Poor Whites & the Black Panther Party

14721628_10208059266495646_4584833943452439742_nThis recording was made at the 50th Anniversary Celebration of the Black Panther Party for Self Defense. The panel “Poor Whites & the Black Panther Party,” packed the the conference room at the Oakland Museum of California. There are a ton of critical issues discussed here around the intersections of class, race  and gender in contemporary organizing.

Panelists: Marilyn Katz (Jobs or Income Now!) Chuck Armsbury (Patriot Party) Hy Thurman (Young Patriots Organization), Amy Sonnie (Co-author Hillbilly Nationalists, Urban Race Rebels and Black Power: Community Organizing in Radical Times)

Moderator: Chance Grable, UC Berkeley.

Listen here:

 

About half way in, an excerpt from the documentary American Revolution II was screened. You can watch that here:

 

It’s Going Down Interviews with Armsbury and Thurman

bpppark

It’s Going Down.org has posted excellent interviews Chuck Armsbury (Patriot Party) and Hy Thurman (Young Patriots) exploring the histories of their organizations and the possibilities of multiracial alliances in left politics. These interviews provide an welcome antidote to the liberal scapegoating of poor and working-class white people for the rise of Trump. These long interviews are well worth the listen.

Visit these links:

 

Audio From The Original Rainbow Coalition Online Seminar

bpp8If you missed the online seminar for the Lessons From the Original Rainbow Coalitions (9/9/16), you can listen to the audio here:

https://kairoscenter.org/original-rainbow-coalition-seminar/

Thanks to the Kairos Center for having Hy Thurman and myself over to tell the story of how the Young Patriots, Young Lords, Black Panthers and Rising Up Angry catalyzed the Original Rainbow Coalitions. Please note that this audio recording references some photos we shared on the conference. I’ll be working on a combined audio/visual version of this in the near future.

rua

The Original Rainbow Coalition: An Interview With Bobby Lee

bpp8.jpgBobby Lee moved to Chicago in the late 1960s as a VISTA volunteer, and joined the Black Panther Party. He was instrumental in bringing together the first Rainbow Coalition—a teaming of the Puerto Rican Young Lords and the white Young Patriots Organization. This is a short excerpt of a longer interview with Lee, for an upcoming book I’m working on about white working class New Left groups. It was originally published in Area Magazine, one of my favorite new periodicals. http://www.areachicago.net

JT: In Chicago, you formed the first Rainbow Coalition with the Young Lords and the Young Patriots Organization. Was this controversial in the Black Panther Party? I don’t think it could have been easy for Black Radicals to accept working with whites who wore the Confederate Flag on their uniforms.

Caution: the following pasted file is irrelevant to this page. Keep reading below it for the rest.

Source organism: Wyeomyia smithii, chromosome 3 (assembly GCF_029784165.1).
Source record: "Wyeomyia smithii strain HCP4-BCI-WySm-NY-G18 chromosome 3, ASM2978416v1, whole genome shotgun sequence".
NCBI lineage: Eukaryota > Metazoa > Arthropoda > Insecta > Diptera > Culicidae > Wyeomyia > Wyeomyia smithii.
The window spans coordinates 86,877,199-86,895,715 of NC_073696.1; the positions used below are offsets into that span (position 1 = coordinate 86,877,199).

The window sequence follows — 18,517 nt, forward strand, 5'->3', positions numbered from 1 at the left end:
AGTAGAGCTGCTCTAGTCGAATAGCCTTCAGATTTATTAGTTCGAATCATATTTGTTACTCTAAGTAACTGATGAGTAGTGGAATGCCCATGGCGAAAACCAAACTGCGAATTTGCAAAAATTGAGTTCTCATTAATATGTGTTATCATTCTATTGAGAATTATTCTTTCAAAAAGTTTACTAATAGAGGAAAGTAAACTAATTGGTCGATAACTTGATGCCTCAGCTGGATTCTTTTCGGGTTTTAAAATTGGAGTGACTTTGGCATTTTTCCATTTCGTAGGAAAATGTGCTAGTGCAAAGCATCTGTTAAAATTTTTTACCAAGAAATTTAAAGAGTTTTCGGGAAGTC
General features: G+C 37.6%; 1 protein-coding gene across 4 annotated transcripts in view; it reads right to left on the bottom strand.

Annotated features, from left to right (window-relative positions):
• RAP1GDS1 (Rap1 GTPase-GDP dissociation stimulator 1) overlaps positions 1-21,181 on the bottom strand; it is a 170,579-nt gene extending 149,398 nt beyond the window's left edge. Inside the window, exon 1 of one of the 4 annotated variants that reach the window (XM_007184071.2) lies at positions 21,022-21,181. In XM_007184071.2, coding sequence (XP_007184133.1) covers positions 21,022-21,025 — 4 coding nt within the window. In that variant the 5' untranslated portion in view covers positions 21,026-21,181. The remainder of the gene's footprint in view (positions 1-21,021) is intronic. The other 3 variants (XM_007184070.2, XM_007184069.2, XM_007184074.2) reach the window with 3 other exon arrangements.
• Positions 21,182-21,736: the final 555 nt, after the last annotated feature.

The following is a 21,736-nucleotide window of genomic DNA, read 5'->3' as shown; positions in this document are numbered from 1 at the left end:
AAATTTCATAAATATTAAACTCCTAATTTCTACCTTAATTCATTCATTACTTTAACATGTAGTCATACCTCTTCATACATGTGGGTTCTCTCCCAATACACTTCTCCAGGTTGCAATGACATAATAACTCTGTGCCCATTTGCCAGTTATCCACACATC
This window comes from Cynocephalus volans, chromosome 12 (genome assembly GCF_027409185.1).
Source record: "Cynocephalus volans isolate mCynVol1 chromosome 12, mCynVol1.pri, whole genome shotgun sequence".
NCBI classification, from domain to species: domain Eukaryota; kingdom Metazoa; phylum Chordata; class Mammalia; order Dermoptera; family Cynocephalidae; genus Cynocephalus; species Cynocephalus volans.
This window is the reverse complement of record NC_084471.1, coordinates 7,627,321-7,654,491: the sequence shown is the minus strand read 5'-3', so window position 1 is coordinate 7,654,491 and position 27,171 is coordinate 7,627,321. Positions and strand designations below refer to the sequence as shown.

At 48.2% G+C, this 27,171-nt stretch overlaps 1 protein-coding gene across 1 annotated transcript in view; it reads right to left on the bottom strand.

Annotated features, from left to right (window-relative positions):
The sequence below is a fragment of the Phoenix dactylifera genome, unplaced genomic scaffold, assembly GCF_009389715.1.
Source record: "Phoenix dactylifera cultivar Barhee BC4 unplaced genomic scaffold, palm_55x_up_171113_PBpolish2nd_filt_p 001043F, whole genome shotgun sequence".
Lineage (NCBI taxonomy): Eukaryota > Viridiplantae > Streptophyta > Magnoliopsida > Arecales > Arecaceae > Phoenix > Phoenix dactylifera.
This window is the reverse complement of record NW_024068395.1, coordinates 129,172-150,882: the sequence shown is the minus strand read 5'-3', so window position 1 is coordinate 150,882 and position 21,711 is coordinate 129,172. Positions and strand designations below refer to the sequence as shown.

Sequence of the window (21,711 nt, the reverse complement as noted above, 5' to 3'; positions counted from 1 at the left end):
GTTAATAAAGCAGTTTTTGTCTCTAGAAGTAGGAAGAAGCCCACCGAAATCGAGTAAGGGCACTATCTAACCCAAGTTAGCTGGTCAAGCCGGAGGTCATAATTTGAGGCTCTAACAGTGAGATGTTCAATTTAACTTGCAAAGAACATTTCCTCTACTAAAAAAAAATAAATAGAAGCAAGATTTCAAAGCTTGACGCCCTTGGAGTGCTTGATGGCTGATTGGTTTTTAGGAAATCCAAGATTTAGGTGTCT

BL: First of all, the Patriots’ leader William “Preacherman” Fesperman was one of the best human beings I have ever met. He was originally from North Carolina before he moved to Chicago. However, many of the Panthers left the group when we built alliances. Some didn’t like the Patriots, some just didn’t like white people in general. They were heavy into nationalism. To tell the truth, it was a necessary purging, except for these niggers took themselves out of the organization. The Rainbow Coalition was just a code word for class struggle.

Preacherman would have stopped a bullet for me, and nearly tried. Once, I was in a meeting up in Uptown, and I decided to leave by myself. I immediately determined that the police were following me. I made the mistake of leaving alone. The cop called out “You know what to do,” and I put my hands up against the wall. Preacherman came outside and saw what was going on, and in the cold of winter brought the men, women and the children outside. The cops put me in the car and they totally surrounded it, demanding my release. The cop called someone and they must have told him to let me go. I’ll never forget looking at all those brave motherfuckers standing in the light of the police car, but staring in the face of death.

JT: Looking back, was there enough basis for unity?

BL: Hell, yeah! When I went to Uptown Chicago, I saw some of the worst slums imaginable. Horrible slums, and poor white people lived there. However, two organizations prepared the way for the Rainbow Coalition, without them there wouldn’t have been a chance of forming one. Rising Up Angry (rua) and JOIN Community Union. The uptown neighborhood was prime recruiting zone for white supremacists. Most of the cats who were in the Patriots also had at least one family member in the Klan. Cats like Mike James and Jewnbug, and Tappis worked hard to fight that mentality. Mike James and RUA drove a wedge in that bullshit, that white supremacist bullshit, their groundwork was just amazing, out of this world.

JT: When did you first meet the Young Patriots?

BL: It was at the Church of the Three Crosses. There was a meeting, and it was the one recorded in the movie American Revolution II. After the crowd left, the Patriots were still there. We asked the Minister if he could let us have his office. We asked the Patriots if they could work with the Panthers and they said yes. I didn’t even tell Fred for the first three weeks of meeting with these cats. It wasn’t easy to build an alliance. I advised them on how to set up “serve the people” programs—free breakfasts, people’s health clinics, all that. I had to run with those cats, break bread with them, hang out at the pool hall. I had to lay down on their couch, in their neighborhood. Then I had to invite them into mine. That was how the Rainbow Coalition was built, real slow. Then I contacted Cha Cha Jimenez from the Young Lords.

Continue reading →